Google has been praised by the Information Commissioner's Office (ICO) after an audit of its UK office.
Following the decision that Google had breached the Data Protection Act over Street View, information commissioner Christopher Graham said that the ICO would not issue a monetary penalty but Google would be required to undertake an audit that took place this July.
Google breached the Data Protection Act by accidentally collecting personal user activity from unsecured WiFi networks when it was recording images in its Street View cars. It was subsequently investigated by information and privacy commissioners around the world with varying results, including fines, lawsuits and apologies.
The ICO audit found that Google had taken action in all of the agreed improvement areas. Google has been asked to go further to enhance privacy, to include ensuring that users are given more information about the privacy aspects of Google products.
Google has developed a privacy design document to ensure that all new projects undergo an in-depth assessment to ensure that privacy is built in from the start, as well as ensuring advanced data protection training for all engineers and staff covering privacy and the protection of user data.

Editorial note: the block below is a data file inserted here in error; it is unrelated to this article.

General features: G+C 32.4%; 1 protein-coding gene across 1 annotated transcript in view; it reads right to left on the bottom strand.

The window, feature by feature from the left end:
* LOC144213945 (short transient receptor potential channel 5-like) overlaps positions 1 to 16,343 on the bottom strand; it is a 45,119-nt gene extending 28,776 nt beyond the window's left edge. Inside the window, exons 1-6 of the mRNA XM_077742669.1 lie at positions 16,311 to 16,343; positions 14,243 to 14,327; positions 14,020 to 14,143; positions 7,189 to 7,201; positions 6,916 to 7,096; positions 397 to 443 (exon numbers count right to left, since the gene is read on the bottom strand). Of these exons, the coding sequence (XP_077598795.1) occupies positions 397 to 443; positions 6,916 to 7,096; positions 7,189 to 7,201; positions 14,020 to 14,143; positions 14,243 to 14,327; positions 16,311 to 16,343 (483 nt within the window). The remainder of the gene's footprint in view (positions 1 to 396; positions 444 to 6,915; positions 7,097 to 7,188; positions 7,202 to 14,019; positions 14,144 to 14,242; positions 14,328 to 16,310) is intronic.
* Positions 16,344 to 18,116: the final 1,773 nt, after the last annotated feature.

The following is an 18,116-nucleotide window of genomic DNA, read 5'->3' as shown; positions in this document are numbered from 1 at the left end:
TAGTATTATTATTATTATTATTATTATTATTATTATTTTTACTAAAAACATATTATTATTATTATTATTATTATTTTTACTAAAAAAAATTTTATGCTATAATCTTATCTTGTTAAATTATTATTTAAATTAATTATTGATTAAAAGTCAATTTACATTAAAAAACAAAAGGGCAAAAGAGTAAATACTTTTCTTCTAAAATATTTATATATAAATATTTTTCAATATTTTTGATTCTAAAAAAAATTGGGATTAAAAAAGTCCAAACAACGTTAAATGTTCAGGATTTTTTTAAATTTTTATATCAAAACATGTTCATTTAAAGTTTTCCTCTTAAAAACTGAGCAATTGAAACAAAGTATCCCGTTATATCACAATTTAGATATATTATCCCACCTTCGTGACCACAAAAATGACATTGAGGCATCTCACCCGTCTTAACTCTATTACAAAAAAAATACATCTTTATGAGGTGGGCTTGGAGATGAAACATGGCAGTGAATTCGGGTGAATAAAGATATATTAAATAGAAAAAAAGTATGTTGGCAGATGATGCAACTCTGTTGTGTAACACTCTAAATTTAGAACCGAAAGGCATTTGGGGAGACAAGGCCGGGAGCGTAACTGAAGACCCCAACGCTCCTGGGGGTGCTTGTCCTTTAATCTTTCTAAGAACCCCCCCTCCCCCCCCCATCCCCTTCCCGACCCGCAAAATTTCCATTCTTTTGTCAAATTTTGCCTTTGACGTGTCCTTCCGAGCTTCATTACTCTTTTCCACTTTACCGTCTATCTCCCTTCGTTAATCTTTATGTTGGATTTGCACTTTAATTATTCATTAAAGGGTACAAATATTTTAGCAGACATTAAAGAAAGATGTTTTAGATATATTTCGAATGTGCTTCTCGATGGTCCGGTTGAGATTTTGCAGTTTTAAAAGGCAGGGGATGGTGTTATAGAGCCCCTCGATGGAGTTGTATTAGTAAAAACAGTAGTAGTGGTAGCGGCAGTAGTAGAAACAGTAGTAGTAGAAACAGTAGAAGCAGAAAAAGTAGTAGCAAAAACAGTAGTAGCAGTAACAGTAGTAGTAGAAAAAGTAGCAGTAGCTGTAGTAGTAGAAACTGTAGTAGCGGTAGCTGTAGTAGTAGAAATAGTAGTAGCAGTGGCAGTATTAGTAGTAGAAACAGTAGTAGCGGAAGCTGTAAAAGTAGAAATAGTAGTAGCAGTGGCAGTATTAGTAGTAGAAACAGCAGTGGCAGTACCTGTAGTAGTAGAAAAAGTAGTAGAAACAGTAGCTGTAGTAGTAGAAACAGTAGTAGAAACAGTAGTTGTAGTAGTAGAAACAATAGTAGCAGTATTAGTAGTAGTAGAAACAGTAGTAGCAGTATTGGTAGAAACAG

Also, an internal privacy structure has been developed across all functions of the business, meaning that the resource dedicated to privacy has been enhanced, as well as its visibility across the office.
Graham said: “I'm satisfied that Google has made good progress in improving its privacy procedures following the undertaking they signed last year. All of the commitments they gave us have been progressed and the company have also accepted the findings of our audit report where we've asked them to go even further.
“The ICO's Google audit is not a rubber stamp for the company's data protection policies. The company needs to ensure its work in this area continues to evolve alongside new products and technologies. Google will not be filed and forgotten by the ICO.”
The audit also recommended that Google make some privacy improvements, including making sure that all projects have a privacy design document and processes to check them for accuracy and completeness.
The ICO recommended that all existing products have a ‘privacy story', an explanation of how data will be managed in a new product that should be used to proactively provide users with information about the privacy features of products.
Finally, the core training for engineers will be developed to include specific engineering disciplines, taking account of the outcomes of the privacy design document.